articles from Great Britain, they will inform the world that the Spectator's mouth is to be opened on the twenty-fifth of March next. I may perhaps publish a very useful paper at that time of the proceedings in that solemnity, and of the persons who shall assist at it. But of this, more hereafter.-O.



No. 10. Great success of the Spectator'; its large circulation ;

what sort of persons ought to read it; it is especially recommended to female readers.

Non aliter quam qui adverso vix flumine lembum
Remigiis subigit : si brachia forte remisit,
Atque illum in præceps prono rapit alveus amni.

Virg. Georg. 1. 201.
So the boat's brawny crew the current stem,
And slow advancing, struggle with the stream;
But if they slack their hands, or cease to strive,
Then down the flood with headlong haste they drive.


It is with much satisfaction that I hear this great city inquiring, day by day, after these my papers, and receiving my morning lectures with a becoming seriousness and attention. My publisher tells me that there are already three thousand of them distributed every day, so that if I allow twenty readers to every paper, which I look upon as a modest computation, I may reckon about threescore thousand disciples in London and Westminster, who I hope will take care to distinguish themselves from the

thoughtless herd of their ignorant and unattentive brethren. 10 Since I have raised to myself so great an audience, I shall spare

no pains to make their instruction agreeable, and their diversion useful. For which reasons I shall endeavour to enliven morality with wit, and to temper wit with morality, that my

readers may, if possible, both ways find their account in the speculation of the day. And to the end that their virtue and discretion may not be short, transient, intermitting starts of thought, I have resolved to refresh their memories from day to day, till I have recovered them out of that desperate state of vice and folly into which the age is fallen. The mind that lies fallow but a single day, sprouts up in follies that are only to be killed by a constant and assiduous culture. It was said of Socrates that he brought philosophy down from heaven, to inhabit among men; and I shall be ambitious to have it said of me, that I have brought philosophy out of closets and libraries, schools and colleges, to dwell in clubs and assemblies, at tea-tables, and in coffee-houses.

I would, therefore, in a very particular manner, recommend these my speculations to all well-regulated families, that set apart 10 an hour in every morning for tea and bread and butter; and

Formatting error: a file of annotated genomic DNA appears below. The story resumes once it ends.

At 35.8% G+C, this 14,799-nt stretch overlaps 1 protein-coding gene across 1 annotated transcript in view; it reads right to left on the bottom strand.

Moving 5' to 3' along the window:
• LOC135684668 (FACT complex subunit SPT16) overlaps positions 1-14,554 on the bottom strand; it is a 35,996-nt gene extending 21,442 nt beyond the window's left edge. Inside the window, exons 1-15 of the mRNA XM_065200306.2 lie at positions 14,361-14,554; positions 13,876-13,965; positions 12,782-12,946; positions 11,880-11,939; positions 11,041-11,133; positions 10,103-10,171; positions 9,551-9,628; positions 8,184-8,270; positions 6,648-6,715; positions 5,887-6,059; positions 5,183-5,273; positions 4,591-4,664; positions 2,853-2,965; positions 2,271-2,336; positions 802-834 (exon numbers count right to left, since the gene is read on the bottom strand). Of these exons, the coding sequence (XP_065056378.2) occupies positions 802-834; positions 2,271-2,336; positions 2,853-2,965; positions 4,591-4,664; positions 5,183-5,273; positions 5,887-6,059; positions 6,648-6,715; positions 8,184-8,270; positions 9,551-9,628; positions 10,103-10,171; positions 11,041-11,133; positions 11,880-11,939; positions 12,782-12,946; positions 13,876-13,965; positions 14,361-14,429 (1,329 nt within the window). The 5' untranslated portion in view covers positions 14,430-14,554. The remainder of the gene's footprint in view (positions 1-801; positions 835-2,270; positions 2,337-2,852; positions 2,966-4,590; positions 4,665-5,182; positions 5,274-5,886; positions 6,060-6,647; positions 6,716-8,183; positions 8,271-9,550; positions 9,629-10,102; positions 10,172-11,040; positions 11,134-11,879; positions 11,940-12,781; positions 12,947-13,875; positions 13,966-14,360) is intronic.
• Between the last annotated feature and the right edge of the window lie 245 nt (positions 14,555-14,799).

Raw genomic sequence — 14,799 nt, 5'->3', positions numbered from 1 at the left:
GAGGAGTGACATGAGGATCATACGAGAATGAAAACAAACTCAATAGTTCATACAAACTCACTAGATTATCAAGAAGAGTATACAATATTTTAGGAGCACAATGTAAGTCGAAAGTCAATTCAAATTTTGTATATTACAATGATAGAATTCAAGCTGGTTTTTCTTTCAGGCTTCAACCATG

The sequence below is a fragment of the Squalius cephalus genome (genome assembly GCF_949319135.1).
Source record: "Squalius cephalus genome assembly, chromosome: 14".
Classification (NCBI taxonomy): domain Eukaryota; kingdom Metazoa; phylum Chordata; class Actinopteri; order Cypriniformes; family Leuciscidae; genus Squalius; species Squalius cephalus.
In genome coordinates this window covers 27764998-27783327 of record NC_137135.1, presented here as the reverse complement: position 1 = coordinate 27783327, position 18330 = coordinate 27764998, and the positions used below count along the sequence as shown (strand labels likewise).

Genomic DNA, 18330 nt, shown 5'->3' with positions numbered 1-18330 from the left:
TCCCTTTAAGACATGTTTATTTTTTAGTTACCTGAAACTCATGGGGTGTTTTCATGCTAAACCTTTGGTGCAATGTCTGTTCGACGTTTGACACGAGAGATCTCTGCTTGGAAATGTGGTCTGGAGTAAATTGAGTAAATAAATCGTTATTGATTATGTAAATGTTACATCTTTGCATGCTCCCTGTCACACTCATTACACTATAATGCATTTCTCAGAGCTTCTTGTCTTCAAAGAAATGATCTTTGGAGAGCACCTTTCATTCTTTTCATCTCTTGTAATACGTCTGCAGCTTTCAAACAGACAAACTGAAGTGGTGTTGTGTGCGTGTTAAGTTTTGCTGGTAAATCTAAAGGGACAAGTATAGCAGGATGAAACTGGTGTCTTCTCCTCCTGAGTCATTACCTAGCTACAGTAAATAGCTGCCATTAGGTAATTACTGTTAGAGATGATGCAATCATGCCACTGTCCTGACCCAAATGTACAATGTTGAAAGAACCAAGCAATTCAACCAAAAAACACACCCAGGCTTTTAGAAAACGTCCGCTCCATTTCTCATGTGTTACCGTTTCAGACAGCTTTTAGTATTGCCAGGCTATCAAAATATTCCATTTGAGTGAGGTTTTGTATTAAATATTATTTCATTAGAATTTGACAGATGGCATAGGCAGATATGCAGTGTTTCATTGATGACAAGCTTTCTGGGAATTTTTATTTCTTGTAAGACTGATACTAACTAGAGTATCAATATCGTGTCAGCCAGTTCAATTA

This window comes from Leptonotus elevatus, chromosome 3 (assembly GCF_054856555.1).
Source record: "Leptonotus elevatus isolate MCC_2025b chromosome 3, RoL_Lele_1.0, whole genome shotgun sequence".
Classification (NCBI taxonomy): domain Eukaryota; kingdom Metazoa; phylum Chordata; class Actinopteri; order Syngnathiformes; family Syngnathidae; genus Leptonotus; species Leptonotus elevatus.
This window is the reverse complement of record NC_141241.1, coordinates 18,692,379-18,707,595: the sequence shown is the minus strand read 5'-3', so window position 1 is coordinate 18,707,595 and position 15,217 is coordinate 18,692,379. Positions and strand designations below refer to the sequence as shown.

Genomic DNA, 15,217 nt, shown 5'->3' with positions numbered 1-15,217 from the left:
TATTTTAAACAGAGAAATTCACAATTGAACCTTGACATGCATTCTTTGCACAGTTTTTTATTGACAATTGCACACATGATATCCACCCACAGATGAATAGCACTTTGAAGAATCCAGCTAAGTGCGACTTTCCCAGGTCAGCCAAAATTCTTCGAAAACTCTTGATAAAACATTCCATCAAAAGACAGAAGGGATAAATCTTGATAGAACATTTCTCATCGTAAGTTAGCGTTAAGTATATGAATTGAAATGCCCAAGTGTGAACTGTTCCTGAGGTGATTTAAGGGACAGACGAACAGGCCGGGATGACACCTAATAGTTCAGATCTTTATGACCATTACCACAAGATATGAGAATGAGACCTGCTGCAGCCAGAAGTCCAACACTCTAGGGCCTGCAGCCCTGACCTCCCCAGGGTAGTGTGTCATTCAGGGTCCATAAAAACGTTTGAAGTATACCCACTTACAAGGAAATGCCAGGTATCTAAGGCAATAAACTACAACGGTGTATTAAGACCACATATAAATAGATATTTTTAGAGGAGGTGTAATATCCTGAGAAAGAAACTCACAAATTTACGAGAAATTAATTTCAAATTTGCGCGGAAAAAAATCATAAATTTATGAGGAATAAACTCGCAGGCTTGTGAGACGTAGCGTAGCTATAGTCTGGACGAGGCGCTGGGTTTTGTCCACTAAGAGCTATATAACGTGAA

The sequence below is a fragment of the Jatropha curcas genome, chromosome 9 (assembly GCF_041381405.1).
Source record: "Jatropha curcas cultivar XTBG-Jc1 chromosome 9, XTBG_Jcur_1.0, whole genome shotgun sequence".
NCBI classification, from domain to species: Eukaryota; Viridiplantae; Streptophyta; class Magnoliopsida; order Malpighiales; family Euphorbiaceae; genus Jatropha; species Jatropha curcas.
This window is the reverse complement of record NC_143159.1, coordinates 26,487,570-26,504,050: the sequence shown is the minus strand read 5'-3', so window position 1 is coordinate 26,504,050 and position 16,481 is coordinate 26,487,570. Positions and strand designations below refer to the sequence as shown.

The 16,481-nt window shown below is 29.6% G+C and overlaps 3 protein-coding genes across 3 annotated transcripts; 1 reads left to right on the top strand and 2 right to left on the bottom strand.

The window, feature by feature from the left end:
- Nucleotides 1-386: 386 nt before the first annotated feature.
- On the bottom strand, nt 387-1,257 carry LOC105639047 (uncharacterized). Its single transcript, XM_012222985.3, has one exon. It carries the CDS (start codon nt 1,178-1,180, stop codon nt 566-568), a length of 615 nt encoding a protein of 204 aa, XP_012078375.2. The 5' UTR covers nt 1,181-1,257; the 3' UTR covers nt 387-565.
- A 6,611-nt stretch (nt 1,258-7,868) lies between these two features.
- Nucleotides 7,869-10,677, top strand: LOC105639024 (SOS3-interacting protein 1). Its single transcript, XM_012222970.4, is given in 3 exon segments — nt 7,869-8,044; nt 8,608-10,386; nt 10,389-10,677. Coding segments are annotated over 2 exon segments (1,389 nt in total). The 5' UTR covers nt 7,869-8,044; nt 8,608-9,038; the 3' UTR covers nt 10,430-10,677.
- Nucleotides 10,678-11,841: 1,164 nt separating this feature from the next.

would earnestly advise them for their good, to order this paper to be punctually served up, and to be looked upon as a part of the tea-equipage.

Sir Francis Bacon observes, that a well written book, compared with its rivals and antagonists, is like Moses's serpent, that immediately swallowed up and devoured those of the Egyptians n. I shall not be so vain as to think, that where the SPECTATOR appears, the other public prints will vanish; but shall leave it to

my reader's consideration, whether it is not much better to be 20 let into the knowledge of one's self, than to hear what passes in

Muscovy or Poland; and to amuse ourselves with such writings as tend to the wearing out of ignorance, passion, and prejudice, than such as naturally conduce to inflame hatreds, and make enmities irreconcileable.

In the next place, I would recommend this paper to the daily perusal of those gentlemen whom I cannot but consider as my good brothers and allies, I mean the fraternity of spectators, who live in the world without having anything to do in it; and either

by the affluence of their fortunes, or laziness of their dispositions, 30 have no other business with the rest of mankind but to look

upon them. Under this class of men are comprehended all contemplative tradesmen, titular physicians, fellows of the Royal Society, Templars that are not given to be contentious, and statesmen that are out of business; in short, every one that considers the world as a theatre, and desires to form a right judgment of those who are the actors on it.

There is another set of men that I must likewise lay a claim to, whom I have lately called the blanks of society, as being

altogether unfurnished with ideas, till the business and conver40 sation of the day has supplied them. I have often considered